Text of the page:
In 1929, she and G.K. Chesterton, creator of the detective-priest Father Brown, and like her a spirited defender of Christianity, collaborated in founding the Detection Club, whose members promised to rely on wit and deduction rather than melodrama and coincidence in solving the mysteries they put before their readers. Other members included Agatha Christie , E.C. Bentley, and Anthony Berkeley. On induction to the club, new members would go through an initiation ritual replete with darkness, torches, a skull on a black pillow, and ceremonial robes, and would have to answer the solemn question: "Do you promise to observe a seemly moderation in the use of Gangs, Conspiracies, Death-Rays, Ghosts, Hypnotism, Trap-Doors, Chinamen, Super-Criminals and Lunatics, and utterly and forever to forswear Mysterious Poisons unknown to Science?" The members financed their club by writing a succession of plays and novels, contributing a chapter each and then passing the work on to the next writer. Sayers contributed to The Floating Admiral (1929), Ask a Policeman (1933), and Double Death (1939), among others.

By 1930, the Peter Wimsey novels had established her reputation, but Sayers felt they had literary weaknesses. She aimed now to write more literary novels of manners, and planned the first of these, Strong Poison, as a vehicle for marrying off Wimsey and bringing his career to an end. However, she found Wimsey so popular that she kept the character going. Strong Poison was also the novel in which she introduced Harriet Vane, an ex-Oxford woman and detective-story writer accused of murdering her former lover. Wimsey falls in love with her and helps exonerate her, but she refuses to marry him when she feels a debt of gratitude which makes her, she believes, unequal to him. Only when she has clearly established her own sense of worth with him, and has revealed Lord Peter's own insecurities, in Gaudy Night (1936), does Harriet agree to marry him. Gaudy Night, which many Sayers fans regard as her masterpiece, was also an exploration of the need for absolute intellectual integrity, and clearly echoed Sayers' own scholarly interests and moral preoccupations.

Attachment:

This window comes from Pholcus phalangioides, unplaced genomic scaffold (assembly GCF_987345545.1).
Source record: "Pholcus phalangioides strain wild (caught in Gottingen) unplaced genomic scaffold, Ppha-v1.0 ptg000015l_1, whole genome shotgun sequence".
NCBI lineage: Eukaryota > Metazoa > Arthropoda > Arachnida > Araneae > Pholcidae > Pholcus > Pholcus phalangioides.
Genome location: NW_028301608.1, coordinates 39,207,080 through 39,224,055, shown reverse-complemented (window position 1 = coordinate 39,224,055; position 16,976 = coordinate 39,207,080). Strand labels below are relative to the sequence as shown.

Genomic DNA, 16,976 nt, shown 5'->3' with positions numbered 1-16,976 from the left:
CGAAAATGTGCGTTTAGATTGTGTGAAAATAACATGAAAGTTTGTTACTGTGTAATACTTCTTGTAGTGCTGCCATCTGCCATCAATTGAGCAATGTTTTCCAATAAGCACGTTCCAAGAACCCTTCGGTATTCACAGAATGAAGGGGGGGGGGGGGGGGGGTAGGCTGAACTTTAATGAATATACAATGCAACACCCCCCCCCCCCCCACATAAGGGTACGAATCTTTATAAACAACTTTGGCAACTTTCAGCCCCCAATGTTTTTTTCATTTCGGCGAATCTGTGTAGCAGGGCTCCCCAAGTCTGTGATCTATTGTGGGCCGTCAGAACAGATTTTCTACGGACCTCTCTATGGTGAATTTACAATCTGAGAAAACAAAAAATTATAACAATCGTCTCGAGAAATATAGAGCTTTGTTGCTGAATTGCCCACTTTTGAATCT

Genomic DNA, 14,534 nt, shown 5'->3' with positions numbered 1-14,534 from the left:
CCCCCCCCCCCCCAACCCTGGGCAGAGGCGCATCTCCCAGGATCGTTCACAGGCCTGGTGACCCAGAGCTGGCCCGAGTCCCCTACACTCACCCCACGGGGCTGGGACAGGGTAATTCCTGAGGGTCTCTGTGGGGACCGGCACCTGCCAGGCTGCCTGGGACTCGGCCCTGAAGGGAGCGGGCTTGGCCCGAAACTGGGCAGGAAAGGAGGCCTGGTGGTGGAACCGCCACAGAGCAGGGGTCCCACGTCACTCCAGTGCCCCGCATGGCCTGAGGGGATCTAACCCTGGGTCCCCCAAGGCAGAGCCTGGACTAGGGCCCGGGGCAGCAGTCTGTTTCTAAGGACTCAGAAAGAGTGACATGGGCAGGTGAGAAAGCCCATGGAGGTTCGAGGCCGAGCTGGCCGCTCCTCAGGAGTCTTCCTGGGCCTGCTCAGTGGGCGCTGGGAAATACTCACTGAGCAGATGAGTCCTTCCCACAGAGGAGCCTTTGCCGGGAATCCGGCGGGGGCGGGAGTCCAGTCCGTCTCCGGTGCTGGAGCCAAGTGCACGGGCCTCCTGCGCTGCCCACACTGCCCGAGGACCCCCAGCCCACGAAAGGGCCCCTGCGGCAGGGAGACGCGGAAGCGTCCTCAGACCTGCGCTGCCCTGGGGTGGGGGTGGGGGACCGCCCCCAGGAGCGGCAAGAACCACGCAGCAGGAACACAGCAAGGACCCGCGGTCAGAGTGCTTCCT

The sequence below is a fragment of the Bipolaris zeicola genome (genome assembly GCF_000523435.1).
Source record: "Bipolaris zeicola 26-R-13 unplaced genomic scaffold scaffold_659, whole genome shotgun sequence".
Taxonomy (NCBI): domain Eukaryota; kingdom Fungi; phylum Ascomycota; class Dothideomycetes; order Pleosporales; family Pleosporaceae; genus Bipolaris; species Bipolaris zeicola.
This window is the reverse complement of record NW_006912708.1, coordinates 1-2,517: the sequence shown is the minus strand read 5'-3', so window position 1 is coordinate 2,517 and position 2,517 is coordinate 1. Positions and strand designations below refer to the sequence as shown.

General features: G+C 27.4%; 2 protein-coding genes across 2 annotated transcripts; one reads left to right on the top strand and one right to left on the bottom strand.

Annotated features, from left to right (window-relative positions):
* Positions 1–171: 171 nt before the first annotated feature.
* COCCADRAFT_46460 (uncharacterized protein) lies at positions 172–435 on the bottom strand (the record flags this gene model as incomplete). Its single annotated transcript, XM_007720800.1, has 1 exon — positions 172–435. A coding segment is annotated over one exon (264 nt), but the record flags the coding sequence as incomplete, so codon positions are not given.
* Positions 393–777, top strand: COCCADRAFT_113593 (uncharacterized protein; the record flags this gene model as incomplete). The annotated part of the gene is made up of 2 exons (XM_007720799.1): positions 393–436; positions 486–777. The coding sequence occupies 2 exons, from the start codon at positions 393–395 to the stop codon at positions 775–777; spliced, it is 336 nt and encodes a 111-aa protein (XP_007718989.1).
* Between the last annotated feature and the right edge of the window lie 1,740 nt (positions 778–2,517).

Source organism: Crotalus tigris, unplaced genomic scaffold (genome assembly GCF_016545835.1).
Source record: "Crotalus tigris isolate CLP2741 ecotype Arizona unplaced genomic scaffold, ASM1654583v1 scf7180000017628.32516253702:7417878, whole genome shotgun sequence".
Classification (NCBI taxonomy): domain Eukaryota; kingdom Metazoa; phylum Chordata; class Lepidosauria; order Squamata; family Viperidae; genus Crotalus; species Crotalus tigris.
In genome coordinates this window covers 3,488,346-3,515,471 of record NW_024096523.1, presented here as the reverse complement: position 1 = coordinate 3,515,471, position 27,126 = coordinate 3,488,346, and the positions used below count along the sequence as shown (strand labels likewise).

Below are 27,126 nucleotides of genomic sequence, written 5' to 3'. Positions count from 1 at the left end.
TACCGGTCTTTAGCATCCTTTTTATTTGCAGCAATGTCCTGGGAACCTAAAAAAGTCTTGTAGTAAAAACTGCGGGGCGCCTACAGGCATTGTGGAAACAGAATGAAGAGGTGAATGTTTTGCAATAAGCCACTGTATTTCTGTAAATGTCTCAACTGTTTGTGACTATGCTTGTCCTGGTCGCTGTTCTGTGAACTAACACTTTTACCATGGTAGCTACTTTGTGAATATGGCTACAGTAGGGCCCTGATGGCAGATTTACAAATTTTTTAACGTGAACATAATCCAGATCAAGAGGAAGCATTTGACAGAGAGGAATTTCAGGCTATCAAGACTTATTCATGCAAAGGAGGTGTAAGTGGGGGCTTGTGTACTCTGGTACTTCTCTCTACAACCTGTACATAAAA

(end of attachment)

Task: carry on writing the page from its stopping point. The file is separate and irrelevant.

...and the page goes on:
In the 1930s, she enlarged her reputation with several successful plays. The first, Busman's Honeymoon, was a stage adaptation, written with Muriel St. Clare Byrne , of the last Wimsey novel, in which he and Harriet marry and move to a country cottage, interrupting the bliss of newlyweds to solve another murder mystery. It ran for nine months in London's West End. Her next play, The Zeal of Thy House (1937), was produced in Canterbury Cathedral as part of the annual Canterbury festival, and took on a more frankly religious subject than any of her earlier works. Set in the Middle Ages, it deals with the rebuilding of a cathedral which has been damaged by fire. The monks have to choose between a profligate man who is a true master-builder, or an upright but less talented architect. They choose the rake, and Sayers argues that this is the right choice: whatever one's personal failings, great works of art speak for themselves and live beyond the fallibility of their creator. In his pride, the builder challenges God himself, but pays the price for his hubris. He falls from his scaffolding and is crippled, learning a new humility and love of God in the face of adversity.

The success of this and other religious plays led to an invitation from the BBC to write a radio play about the life of Christ. Sayers worked hard on the project, but just before its first airing the press learned that it was to be presented in contemporary language, which led to protests from the Protestant Truth Society and the Lord's Day Observance Society, who wanted her to stick with the venerable King James version. Despite their complaints, "The Man Born to be King" was well reviewed and received warmly by a large public. In the late 1940s, her Canterbury play was revived, and she wrote two more religious plays, for Lichfield and Colchester Cathedrals.

Sayers was an outspoken Christian apologist, loyal to the Church of England, but impatient at its sleepiness—too many Anglicans, she said, displayed the "Seven Deadly Virtues"—and at its uneven attitude towards sin. She thought it was too censorious about sex and too negligent about sins which had greater public and social consequences. For example, in one speech, she declared:

The Church says Covetousness is a deadly sin—but does she really think so? Is she ready to found Welfare Societies to deal with financial immorality…. Is Dives, like Magdalen, ever refused the sacraments on the grounds that he, like her, is an "open and notorious evil-liver"? Does the Church arrange services with bright congregational singing for Total Abstainers from Usury?